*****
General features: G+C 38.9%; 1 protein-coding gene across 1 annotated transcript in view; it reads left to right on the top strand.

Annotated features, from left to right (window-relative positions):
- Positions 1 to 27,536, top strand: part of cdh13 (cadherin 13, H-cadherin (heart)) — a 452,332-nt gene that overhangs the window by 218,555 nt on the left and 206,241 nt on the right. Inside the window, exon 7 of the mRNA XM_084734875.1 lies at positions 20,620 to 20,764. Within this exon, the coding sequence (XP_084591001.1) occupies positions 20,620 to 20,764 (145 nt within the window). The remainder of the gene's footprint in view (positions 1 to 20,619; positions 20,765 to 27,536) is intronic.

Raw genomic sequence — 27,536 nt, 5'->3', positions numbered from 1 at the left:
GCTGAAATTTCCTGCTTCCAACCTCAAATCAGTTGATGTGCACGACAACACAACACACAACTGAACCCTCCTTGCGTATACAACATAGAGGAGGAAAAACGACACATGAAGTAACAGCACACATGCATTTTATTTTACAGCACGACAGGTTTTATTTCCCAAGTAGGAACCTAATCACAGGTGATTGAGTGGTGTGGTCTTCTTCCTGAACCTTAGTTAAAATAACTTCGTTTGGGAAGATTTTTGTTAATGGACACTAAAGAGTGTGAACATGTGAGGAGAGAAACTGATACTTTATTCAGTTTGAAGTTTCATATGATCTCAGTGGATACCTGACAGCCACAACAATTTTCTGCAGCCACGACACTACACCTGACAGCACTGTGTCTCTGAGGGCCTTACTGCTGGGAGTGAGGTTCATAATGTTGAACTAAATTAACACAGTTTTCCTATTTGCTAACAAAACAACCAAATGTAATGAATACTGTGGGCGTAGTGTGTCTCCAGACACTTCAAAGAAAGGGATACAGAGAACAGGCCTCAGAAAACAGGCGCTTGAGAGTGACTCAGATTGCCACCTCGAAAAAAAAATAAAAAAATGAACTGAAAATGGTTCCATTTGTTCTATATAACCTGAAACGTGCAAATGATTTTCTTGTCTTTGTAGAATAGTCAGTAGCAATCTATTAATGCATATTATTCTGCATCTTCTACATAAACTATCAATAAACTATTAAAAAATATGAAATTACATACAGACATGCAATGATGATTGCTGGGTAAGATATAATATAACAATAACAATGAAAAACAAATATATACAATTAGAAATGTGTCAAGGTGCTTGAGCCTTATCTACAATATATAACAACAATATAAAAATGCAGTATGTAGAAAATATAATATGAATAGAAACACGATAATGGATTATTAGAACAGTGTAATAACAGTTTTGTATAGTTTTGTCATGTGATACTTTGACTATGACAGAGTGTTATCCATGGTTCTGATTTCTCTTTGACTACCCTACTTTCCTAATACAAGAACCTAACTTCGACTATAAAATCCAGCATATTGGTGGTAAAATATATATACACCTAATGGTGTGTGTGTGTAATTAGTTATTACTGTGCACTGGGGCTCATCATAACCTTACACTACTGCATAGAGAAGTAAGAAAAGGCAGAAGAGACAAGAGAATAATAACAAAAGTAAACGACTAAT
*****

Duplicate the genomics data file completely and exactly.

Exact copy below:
General features: G+C 38.9%; 1 protein-coding gene across 1 annotated transcript in view; it reads left to right on the top strand.

Annotated features, from left to right (window-relative positions):
- Positions 1 to 27,536, top strand: part of cdh13 (cadherin 13, H-cadherin (heart)) — a 452,332-nt gene that overhangs the window by 218,555 nt on the left and 206,241 nt on the right. Inside the window, exon 7 of the mRNA XM_084734875.1 lies at positions 20,620 to 20,764. Within this exon, the coding sequence (XP_084591001.1) occupies positions 20,620 to 20,764 (145 nt within the window). The remainder of the gene's footprint in view (positions 1 to 20,619; positions 20,765 to 27,536) is intronic.

Raw genomic sequence — 27,536 nt, 5'->3', positions numbered from 1 at the left:
GCTGAAATTTCCTGCTTCCAACCTCAAATCAGTTGATGTGCACGACAACACAACACACAACTGAACCCTCCTTGCGTATACAACATAGAGGAGGAAAAACGACACATGAAGTAACAGCACACATGCATTTTATTTTACAGCACGACAGGTTTTATTTCCCAAGTAGGAACCTAATCACAGGTGATTGAGTGGTGTGGTCTTCTTCCTGAACCTTAGTTAAAATAACTTCGTTTGGGAAGATTTTTGTTAATGGACACTAAAGAGTGTGAACATGTGAGGAGAGAAACTGATACTTTATTCAGTTTGAAGTTTCATATGATCTCAGTGGATACCTGACAGCCACAACAATTTTCTGCAGCCACGACACTACACCTGACAGCACTGTGTCTCTGAGGGCCTTACTGCTGGGAGTGAGGTTCATAATGTTGAACTAAATTAACACAGTTTTCCTATTTGCTAACAAAACAACCAAATGTAATGAATACTGTGGGCGTAGTGTGTCTCCAGACACTTCAAAGAAAGGGATACAGAGAACAGGCCTCAGAAAACAGGCGCTTGAGAGTGACTCAGATTGCCACCTCGAAAAAAAAATAAAAAAATGAACTGAAAATGGTTCCATTTGTTCTATATAACCTGAAACGTGCAAATGATTTTCTTGTCTTTGTAGAATAGTCAGTAGCAATCTATTAATGCATATTATTCTGCATCTTCTACATAAACTATCAATAAACTATTAAAAAATATGAAATTACATACAGACATGCAATGATGATTGCTGGGTAAGATATAATATAACAATAACAATGAAAAACAAATATATACAATTAGAAATGTGTCAAGGTGCTTGAGCCTTATCTACAATATATAACAACAATATAAAAATGCAGTATGTAGAAAATATAATATGAATAGAAACACGATAATGGATTATTAGAACAGTGTAATAACAGTTTTGTATAGTTTTGTCATGTGATACTTTGACTATGACAGAGTGTTATCCATGGTTCTGATTTCTCTTTGACTACCCTACTTTCCTAATACAAGAACCTAACTTCGACTATAAAATCCAGCATATTGGTGGTAAAATATATATACACCTAATGGTGTGTGTGTGTAATTAGTTATTACTGTGCACTGGGGCTCATCATAACCTTACACTACTGCATAGAGAAGTAAGAAAAGGCAGAAGAGACAAGAGAATAATAACAAAAGTAAACGACTAAT